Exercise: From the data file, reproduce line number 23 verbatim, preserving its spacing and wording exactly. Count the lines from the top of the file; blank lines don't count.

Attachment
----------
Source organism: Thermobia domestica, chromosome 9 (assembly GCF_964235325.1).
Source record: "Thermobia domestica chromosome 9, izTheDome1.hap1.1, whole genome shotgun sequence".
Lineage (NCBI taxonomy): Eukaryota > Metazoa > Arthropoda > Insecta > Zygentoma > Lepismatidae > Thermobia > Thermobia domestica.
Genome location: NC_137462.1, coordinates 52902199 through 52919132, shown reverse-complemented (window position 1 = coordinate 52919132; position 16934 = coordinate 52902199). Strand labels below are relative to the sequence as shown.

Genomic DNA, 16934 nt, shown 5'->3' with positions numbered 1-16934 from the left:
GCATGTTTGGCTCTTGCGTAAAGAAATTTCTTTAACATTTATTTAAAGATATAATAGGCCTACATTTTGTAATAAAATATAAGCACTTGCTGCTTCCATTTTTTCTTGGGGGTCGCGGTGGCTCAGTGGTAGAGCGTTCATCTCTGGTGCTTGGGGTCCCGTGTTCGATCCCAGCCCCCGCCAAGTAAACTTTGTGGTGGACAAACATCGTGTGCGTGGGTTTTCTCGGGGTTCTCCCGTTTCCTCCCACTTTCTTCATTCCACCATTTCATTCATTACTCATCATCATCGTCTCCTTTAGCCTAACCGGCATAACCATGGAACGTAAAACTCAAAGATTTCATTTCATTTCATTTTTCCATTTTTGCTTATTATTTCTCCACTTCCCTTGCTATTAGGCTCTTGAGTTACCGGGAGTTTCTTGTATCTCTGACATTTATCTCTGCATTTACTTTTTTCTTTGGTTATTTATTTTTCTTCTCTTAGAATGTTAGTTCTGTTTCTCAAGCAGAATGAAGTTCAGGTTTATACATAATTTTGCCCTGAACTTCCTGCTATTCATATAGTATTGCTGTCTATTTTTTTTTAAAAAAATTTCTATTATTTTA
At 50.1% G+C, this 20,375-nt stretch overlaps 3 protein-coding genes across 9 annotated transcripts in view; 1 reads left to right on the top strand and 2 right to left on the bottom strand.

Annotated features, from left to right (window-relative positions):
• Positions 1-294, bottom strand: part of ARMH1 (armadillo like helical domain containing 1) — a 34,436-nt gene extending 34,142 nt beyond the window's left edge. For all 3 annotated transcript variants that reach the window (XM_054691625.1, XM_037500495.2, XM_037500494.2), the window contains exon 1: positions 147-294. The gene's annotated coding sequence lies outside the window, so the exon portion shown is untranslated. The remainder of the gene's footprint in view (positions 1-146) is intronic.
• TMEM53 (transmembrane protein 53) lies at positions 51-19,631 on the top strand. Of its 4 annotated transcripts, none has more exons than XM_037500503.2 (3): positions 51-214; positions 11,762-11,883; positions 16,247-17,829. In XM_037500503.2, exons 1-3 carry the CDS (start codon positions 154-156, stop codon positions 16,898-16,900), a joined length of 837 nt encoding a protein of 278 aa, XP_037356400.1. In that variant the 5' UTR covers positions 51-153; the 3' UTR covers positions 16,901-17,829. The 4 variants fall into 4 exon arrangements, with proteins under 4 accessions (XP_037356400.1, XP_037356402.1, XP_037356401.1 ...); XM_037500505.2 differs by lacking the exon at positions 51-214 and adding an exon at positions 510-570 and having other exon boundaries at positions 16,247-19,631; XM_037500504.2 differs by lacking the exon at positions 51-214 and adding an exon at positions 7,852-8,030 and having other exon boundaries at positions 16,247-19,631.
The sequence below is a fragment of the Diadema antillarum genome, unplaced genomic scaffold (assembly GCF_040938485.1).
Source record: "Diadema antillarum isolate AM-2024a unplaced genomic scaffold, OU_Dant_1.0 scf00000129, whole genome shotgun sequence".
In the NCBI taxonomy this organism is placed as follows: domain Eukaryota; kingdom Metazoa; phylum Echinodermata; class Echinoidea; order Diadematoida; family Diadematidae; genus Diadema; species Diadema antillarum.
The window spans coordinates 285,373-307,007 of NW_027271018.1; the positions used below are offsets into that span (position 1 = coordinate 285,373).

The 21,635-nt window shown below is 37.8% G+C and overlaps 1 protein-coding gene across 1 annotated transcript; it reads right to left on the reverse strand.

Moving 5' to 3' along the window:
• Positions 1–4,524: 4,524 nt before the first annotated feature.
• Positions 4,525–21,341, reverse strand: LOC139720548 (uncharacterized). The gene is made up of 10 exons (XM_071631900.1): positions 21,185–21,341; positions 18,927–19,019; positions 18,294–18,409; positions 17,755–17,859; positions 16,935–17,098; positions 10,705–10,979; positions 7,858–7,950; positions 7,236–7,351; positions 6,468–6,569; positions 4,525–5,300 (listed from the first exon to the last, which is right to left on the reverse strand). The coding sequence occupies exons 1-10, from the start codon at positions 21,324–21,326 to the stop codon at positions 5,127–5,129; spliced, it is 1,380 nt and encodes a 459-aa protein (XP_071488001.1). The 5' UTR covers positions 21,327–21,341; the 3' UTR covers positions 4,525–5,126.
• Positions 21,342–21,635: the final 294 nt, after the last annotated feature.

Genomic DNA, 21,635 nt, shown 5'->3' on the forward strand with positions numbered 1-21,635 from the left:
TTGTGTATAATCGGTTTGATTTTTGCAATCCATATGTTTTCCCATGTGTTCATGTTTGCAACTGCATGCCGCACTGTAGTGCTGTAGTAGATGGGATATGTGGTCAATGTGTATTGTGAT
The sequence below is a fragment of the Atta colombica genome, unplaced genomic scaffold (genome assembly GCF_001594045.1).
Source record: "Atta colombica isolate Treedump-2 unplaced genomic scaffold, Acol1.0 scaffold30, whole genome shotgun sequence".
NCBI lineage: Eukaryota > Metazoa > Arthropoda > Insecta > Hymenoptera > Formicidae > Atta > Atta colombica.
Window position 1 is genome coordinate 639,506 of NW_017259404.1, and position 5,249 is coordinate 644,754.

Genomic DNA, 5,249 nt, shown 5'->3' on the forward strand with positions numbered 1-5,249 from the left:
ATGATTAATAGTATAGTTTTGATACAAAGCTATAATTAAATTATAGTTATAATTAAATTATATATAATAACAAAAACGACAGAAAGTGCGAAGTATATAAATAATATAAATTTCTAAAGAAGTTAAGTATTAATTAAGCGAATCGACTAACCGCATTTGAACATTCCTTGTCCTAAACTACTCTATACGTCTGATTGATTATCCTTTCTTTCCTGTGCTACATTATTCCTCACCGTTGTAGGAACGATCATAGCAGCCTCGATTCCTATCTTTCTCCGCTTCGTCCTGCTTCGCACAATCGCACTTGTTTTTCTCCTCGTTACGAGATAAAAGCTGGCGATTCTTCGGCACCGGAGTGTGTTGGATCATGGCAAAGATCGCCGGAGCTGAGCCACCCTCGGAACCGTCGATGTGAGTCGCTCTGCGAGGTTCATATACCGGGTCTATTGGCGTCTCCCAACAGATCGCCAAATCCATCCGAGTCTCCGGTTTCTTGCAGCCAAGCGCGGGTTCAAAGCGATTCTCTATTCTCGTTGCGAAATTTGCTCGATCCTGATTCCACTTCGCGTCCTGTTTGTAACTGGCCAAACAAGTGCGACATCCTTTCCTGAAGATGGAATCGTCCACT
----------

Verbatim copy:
Source record: "Atta colombica isolate Treedump-2 unplaced genomic scaffold, Acol1.0 scaffold30, whole genome shotgun sequence".